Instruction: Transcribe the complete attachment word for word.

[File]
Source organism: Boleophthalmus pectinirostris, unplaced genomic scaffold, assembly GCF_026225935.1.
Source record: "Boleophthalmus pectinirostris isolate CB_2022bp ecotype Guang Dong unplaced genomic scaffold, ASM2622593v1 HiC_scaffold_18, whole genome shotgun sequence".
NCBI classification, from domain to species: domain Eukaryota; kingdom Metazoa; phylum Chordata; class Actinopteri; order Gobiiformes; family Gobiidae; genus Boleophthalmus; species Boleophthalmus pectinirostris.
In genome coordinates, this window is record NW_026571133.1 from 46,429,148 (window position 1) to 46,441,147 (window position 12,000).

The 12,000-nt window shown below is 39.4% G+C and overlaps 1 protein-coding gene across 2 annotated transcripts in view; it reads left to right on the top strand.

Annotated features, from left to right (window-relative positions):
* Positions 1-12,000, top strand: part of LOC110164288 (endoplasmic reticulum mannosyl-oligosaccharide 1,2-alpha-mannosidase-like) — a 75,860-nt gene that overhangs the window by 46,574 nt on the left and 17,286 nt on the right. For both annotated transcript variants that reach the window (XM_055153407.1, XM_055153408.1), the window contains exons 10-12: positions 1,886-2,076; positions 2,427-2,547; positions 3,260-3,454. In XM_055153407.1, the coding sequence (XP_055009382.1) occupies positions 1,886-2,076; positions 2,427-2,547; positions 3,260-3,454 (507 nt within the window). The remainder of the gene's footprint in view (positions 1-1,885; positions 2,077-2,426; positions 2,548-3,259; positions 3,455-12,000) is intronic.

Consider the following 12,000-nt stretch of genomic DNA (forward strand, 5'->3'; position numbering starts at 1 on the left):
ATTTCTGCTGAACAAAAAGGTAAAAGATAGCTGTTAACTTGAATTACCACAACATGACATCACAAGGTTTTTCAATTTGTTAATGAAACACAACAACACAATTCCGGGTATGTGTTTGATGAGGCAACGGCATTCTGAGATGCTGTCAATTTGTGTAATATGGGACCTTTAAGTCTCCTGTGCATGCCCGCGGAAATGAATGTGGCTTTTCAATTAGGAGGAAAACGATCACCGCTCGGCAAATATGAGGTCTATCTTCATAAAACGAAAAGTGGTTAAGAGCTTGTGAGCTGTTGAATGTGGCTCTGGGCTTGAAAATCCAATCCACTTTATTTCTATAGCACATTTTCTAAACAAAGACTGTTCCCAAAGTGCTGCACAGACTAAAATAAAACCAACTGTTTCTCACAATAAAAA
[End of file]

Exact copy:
Source organism: Boleophthalmus pectinirostris, unplaced genomic scaffold, assembly GCF_026225935.1.
Source record: "Boleophthalmus pectinirostris isolate CB_2022bp ecotype Guang Dong unplaced genomic scaffold, ASM2622593v1 HiC_scaffold_18, whole genome shotgun sequence".
NCBI classification, from domain to species: domain Eukaryota; kingdom Metazoa; phylum Chordata; class Actinopteri; order Gobiiformes; family Gobiidae; genus Boleophthalmus; species Boleophthalmus pectinirostris.
In genome coordinates, this window is record NW_026571133.1 from 46,429,148 (window position 1) to 46,441,147 (window position 12,000).

The 12,000-nt window shown below is 39.4% G+C and overlaps 1 protein-coding gene across 2 annotated transcripts in view; it reads left to right on the top strand.

Annotated features, from left to right (window-relative positions):
* Positions 1-12,000, top strand: part of LOC110164288 (endoplasmic reticulum mannosyl-oligosaccharide 1,2-alpha-mannosidase-like) — a 75,860-nt gene that overhangs the window by 46,574 nt on the left and 17,286 nt on the right. For both annotated transcript variants that reach the window (XM_055153407.1, XM_055153408.1), the window contains exons 10-12: positions 1,886-2,076; positions 2,427-2,547; positions 3,260-3,454. In XM_055153407.1, the coding sequence (XP_055009382.1) occupies positions 1,886-2,076; positions 2,427-2,547; positions 3,260-3,454 (507 nt within the window). The remainder of the gene's footprint in view (positions 1-1,885; positions 2,077-2,426; positions 2,548-3,259; positions 3,455-12,000) is intronic.

Consider the following 12,000-nt stretch of genomic DNA (forward strand, 5'->3'; position numbering starts at 1 on the left):
ATTTCTGCTGAACAAAAAGGTAAAAGATAGCTGTTAACTTGAATTACCACAACATGACATCACAAGGTTTTTCAATTTGTTAATGAAACACAACAACACAATTCCGGGTATGTGTTTGATGAGGCAACGGCATTCTGAGATGCTGTCAATTTGTGTAATATGGGACCTTTAAGTCTCCTGTGCATGCCCGCGGAAATGAATGTGGCTTTTCAATTAGGAGGAAAACGATCACCGCTCGGCAAATATGAGGTCTATCTTCATAAAACGAAAAGTGGTTAAGAGCTTGTGAGCTGTTGAATGTGGCTCTGGGCTTGAAAATCCAATCCACTTTATTTCTATAGCACATTTTCTAAACAAAGACTGTTCCCAAAGTGCTGCACAGACTAAAATAAAACCAACTGTTTCTCACAATAAAAA